Some themes in this year's Space Access Society meeting:
More groups are flying/building vehicles
- The success of the Masten Space team in the Northrop
Grumman Lunar Landing in 2009 announced their arrival
in the real live rocket vehicle club. Paul Breed did
not win a prize in the NG-LLC but people were nevertheless
impressed with the flying that was done by his small
team. These two groups join Armadillo Aerospace and
XCOR as regular members of the Space Access Society
who have now flown reusable, fast turnaround, rocket
powered vehicles in public forums.
Commonly heard word: "Aerodynamics"
- Everybody is going for higher altitudes now and that
means reducing drag to reduce fuel consumption during
the portion of the flight in the atmosphere. The VTVL
(Vertical Takeoff, Vertical Landing) guys like Armadillo
and Masten need to streamline their vehicles that were
flown in the NG-LLC if they are to get up to space (~100km)
and back down for a powered landing. The HTHL guy, XCOR,
has worked with aerodynamicists and carried out many
wind-tunnel studies to design their Lynx vehicle for
flying to 100km (initially to 60km with the interim
Mark I prototype).
A focus on challenges ahead -
With the success by Armadillo and Masten in the NG-LLC,
I was expecting a bit more of a triumphant and celebratory
atmosphere at the meeting. However, the focus primarily
was on future developments rather than past accomplishments.
Challenges like the aerodynamics issues mentioned above
must be overcome to achieve high altitudes reliably.
They seemed very sober and determined as they prepare
to tackle these challenges. The groups would very much
like to be reaching tens of kms if not 100 km by the
next meeting in 2011.
Suborbital science - Interest withn the
science community in flying experiments on the coming
reusable suborbital space vehicles, and, in particular,
doing human-tended experiments on the crew capable vehicles,
has grown substantially in the past year. There have
been several well-attended meetings on the subject,
there is interest by scientists in a broad range of
disciplines, NASA has decided to provide substantial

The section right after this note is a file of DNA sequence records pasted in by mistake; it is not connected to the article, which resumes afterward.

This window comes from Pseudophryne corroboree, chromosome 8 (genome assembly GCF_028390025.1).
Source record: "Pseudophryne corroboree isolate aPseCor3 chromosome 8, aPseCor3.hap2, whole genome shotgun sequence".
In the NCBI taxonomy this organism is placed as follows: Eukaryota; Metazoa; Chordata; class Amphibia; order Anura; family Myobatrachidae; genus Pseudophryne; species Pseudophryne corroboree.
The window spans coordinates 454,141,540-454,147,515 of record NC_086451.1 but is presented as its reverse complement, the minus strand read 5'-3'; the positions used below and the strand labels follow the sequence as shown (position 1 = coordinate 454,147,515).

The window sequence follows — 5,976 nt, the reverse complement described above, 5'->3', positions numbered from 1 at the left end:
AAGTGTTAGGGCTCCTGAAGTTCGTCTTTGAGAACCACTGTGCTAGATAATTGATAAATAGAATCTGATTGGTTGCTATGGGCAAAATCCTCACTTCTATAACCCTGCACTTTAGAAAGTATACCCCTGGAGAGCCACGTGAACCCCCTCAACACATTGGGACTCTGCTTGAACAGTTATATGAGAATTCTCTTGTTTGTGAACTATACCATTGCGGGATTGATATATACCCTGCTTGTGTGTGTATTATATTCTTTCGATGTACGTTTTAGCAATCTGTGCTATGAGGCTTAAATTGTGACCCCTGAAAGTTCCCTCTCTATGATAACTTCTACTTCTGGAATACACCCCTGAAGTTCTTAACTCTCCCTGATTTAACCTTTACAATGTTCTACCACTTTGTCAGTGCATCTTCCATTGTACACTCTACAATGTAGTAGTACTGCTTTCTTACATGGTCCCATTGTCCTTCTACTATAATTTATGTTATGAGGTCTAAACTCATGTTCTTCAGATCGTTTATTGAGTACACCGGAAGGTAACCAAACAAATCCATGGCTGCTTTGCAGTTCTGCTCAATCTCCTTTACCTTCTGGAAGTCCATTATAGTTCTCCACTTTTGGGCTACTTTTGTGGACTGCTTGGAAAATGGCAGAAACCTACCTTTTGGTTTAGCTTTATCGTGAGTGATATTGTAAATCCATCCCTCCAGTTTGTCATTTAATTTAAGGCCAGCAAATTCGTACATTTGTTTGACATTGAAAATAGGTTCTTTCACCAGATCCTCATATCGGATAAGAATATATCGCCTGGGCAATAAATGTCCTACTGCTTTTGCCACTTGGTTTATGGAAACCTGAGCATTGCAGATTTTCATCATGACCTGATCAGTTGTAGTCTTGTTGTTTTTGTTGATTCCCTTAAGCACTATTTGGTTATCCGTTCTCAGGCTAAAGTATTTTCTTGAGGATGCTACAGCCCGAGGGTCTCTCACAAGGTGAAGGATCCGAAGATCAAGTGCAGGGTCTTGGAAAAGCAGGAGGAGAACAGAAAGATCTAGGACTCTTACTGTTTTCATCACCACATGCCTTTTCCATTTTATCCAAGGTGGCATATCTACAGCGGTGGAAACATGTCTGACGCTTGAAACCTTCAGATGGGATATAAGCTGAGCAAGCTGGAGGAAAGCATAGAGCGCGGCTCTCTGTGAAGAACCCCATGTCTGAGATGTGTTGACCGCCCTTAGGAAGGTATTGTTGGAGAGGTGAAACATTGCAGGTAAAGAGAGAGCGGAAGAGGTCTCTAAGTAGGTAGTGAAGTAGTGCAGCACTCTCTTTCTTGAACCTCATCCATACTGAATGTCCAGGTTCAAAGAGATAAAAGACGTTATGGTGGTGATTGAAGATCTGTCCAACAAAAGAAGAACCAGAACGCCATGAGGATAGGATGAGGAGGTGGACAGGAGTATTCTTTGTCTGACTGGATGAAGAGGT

funding for such flights, and Alan Stern has been a
tireless proponent of the concept. Adding this market
to that of space tourism increases significantly the
robustness of the business plans of the companies building
NASA going commercial - There were lots
of presentations plus lots of discussions outside the
conference hall about the big changes proposed for NASA
by the Obama Administration, especially the emphasis
on competitive commercial crew services for reaching
LEO. Many in the SAS have pushed for decades for NASA
to use the commercial services approach. The opposition
to it from within NASA and its political supporters
was not unexpected but there was optimism at the meeting
that this could be overcome with strong leadership by
the Administration, especially considering that the
Constellation is not viable within any likely budget.
A busy year ahead - The VTVL firms expect
to fly frequently in the coming year as they go for
100km. XCOR is starting construction of its first Lynx
rocketplane prototype and might be doing initial test
flights by the time of the next Space Access meeting.
The rocket vehicle companies could begin in the next
year to fly paid science payloads and generate income
even when flights have not yet reached 100km. Everyone
is anxiously waiting to see if the commercial initiatives
in the new NASA budget will be accepted by Congress.